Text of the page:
The Veg Report

We all know we should be eating well, but somehow don't. Here's why.



Mom said, “Eat Your Veggies.” And honestly, we all know we should. 98% of Americans know that eating whole fruits + vegetables are beneficial.

Americans Believe That Fruits + Vegetables…

Keep Them Healthy

Offer Vitamins and Nutrients

Provide Energy for the Day

Reduce Risk of Disease

Boost Mood

And Honestly, They're Right

According to the Harvard School of Public Health, “A diet rich in vegetables and fruits can lower blood pressure, reduce the risk of heart disease and stroke, prevent some types of cancer, lower risk of eye and digestive problems, and have a positive effect upon blood sugar, which can help keep appetite in check.” 1



72% of Americans confess they do not eat fruits + vegetables every day and nearly half of Americans define their diet as “unhealthy.”

What Exactly Are We Eating

(Or Not Eating)

Setting The Record Straight

Refined foods are often highly processed and full of sugars, sodium, artificial colors, flavors, and preservatives to promote shelf stability. Cheap fillers are often added to bulk up the weight of food to help lower prices and increase margins for food companies. Many of these ingredient names are in disguise and unfamiliar. 2  Be on the lookout for:

Chemical Preservatives

often listed as sodium benzoate, potassium sorbate, tocopherols


often listed as soy lecithin, monoglycerides


often listed as xanthan gum, pectin, carrageenan, guar gum

Artificial Colors

often listed as artificial FD&C Yellow No. 6 or natural beta-carotene to add yellow hues

of meals skipped every year.

38% of Americans admit to skipping an actual meal at least once a week and replacing it with a bar or supplement.  

We’re Not Feeling Great

81% of Americans say eating an unhealthy meal has an impact on their physical and mental well-being.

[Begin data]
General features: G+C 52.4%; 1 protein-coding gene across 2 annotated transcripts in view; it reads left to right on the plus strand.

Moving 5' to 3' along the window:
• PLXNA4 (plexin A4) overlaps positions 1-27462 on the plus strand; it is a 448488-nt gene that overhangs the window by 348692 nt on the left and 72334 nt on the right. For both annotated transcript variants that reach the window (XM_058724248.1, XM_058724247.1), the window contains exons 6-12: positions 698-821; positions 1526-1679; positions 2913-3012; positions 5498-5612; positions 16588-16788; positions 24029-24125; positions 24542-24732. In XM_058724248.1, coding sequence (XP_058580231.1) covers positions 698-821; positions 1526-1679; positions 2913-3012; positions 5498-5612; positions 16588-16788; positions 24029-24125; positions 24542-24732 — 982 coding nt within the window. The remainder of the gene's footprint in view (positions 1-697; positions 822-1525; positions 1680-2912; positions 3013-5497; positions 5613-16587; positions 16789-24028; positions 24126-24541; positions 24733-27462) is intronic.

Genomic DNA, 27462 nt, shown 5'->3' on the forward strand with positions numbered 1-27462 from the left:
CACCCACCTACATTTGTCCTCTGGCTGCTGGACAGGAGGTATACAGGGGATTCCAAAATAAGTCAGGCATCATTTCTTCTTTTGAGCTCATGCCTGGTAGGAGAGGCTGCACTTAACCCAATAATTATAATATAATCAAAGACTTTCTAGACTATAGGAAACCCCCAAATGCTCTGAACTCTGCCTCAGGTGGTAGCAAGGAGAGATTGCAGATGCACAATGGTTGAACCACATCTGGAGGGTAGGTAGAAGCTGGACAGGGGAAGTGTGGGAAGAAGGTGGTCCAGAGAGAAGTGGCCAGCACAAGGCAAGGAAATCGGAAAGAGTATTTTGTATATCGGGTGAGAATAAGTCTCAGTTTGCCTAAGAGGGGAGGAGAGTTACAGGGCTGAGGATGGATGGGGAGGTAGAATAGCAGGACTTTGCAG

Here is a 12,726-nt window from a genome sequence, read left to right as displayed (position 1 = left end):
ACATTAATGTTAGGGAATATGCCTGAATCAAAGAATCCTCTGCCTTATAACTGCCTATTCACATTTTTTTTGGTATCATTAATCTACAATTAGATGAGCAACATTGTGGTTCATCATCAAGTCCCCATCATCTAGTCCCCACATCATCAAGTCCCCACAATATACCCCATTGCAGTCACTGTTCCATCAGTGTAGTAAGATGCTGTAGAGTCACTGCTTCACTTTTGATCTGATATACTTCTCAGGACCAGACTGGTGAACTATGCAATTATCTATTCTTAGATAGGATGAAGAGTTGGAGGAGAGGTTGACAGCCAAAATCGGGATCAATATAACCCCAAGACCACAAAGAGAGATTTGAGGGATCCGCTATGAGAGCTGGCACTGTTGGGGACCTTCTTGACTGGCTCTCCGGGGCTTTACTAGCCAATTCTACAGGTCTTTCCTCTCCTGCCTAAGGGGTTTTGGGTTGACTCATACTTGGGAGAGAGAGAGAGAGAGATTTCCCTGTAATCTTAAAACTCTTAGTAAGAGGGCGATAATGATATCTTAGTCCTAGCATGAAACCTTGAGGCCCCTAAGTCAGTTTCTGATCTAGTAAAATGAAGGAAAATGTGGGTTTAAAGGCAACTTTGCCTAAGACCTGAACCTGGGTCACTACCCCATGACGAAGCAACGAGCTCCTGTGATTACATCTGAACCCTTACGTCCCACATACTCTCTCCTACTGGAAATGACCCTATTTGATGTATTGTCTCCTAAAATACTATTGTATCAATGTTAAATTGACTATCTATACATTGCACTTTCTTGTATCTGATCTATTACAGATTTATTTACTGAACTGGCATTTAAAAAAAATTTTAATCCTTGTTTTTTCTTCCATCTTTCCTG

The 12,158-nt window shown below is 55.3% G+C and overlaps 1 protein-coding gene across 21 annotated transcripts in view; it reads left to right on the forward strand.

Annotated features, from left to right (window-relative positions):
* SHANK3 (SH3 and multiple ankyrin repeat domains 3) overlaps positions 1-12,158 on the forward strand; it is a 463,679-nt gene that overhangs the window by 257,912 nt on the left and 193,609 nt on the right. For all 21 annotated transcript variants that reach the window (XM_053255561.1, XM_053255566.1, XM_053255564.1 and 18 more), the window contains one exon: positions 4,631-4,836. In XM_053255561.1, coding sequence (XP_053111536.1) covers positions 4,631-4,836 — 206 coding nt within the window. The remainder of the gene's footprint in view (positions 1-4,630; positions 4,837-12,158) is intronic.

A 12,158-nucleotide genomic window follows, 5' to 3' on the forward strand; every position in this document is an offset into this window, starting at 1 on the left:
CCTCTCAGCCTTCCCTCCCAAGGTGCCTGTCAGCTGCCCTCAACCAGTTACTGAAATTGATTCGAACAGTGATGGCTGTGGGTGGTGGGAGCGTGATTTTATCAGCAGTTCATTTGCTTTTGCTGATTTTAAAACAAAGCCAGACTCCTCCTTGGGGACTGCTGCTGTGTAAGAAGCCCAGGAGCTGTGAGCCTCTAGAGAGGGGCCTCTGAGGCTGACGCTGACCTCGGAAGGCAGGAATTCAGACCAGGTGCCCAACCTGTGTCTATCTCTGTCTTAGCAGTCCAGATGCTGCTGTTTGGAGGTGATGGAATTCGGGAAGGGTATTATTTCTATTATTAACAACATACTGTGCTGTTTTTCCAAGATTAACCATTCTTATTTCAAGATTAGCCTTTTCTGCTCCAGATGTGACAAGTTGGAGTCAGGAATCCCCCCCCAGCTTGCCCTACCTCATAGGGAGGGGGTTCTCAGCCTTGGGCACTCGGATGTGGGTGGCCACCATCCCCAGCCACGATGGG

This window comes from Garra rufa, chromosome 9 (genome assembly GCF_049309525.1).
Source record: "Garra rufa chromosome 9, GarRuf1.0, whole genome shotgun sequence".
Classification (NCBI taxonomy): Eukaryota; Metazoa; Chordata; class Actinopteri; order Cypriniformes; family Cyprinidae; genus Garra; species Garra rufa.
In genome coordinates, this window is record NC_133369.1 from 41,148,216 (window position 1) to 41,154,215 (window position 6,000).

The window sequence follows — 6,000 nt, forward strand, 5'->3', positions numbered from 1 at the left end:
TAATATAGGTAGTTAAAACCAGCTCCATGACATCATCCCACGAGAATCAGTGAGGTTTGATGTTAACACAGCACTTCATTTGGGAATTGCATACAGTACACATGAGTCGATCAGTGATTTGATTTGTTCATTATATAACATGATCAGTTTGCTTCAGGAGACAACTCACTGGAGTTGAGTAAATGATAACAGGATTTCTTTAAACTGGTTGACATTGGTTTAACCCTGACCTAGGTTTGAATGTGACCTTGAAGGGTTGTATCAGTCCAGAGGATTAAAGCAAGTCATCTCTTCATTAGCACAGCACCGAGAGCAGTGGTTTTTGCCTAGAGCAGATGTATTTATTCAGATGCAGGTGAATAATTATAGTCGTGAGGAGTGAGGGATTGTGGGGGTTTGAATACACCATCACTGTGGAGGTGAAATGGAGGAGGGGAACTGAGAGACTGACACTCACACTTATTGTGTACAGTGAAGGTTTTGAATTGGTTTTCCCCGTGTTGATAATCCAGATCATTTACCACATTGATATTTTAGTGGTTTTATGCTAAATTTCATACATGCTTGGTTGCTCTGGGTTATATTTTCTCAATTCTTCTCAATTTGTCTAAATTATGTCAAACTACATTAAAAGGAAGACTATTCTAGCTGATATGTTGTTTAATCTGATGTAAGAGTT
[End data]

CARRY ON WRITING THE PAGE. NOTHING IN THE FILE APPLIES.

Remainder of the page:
Knowing and doing are two different things. Here’s why we’re not eating fruits + vegetables.

When Americans cook, convenience outweighs everything else.

Over 57 million Americans say they fall back on unhealthy meals because meal prep and cooking are too difficult.

49% look for meals that do not require a lot of time to prepare.

55% look for meals that are easy to prepare.

Only 2 in 5 are concerned about the ingredients they use when cooking.

Top Reasons Why We Don’t Eat Fruits + Vegetables

Go Bad Too Quickly

Cost Too Much

Difficult to Prepare

Don't Often Have Them at Home

Less than half of Americans factor fruits + veggies into their food planning.

We’re just throwing items into our grocery carts. No questions asked.

We’re Relying on Misleading
Marketing to Tell Us What’s “Healthy."

1 in 5 Americans
search for the word 'healthy' or 'lite' in the product name or packaging.

Nearly 2 in 5 Americans
specifically seek out foods that are labeled as being low in fat or calories.

Setting the Record Straight

The Food and Drug Administration (FDA) sets guidelines to regulate what food manufacturers can claim as “healthy” on their labels. Guidelines include:

“Not low in total fat, but have a fat profile makeup of predominantly mono and polyunsaturated fats”3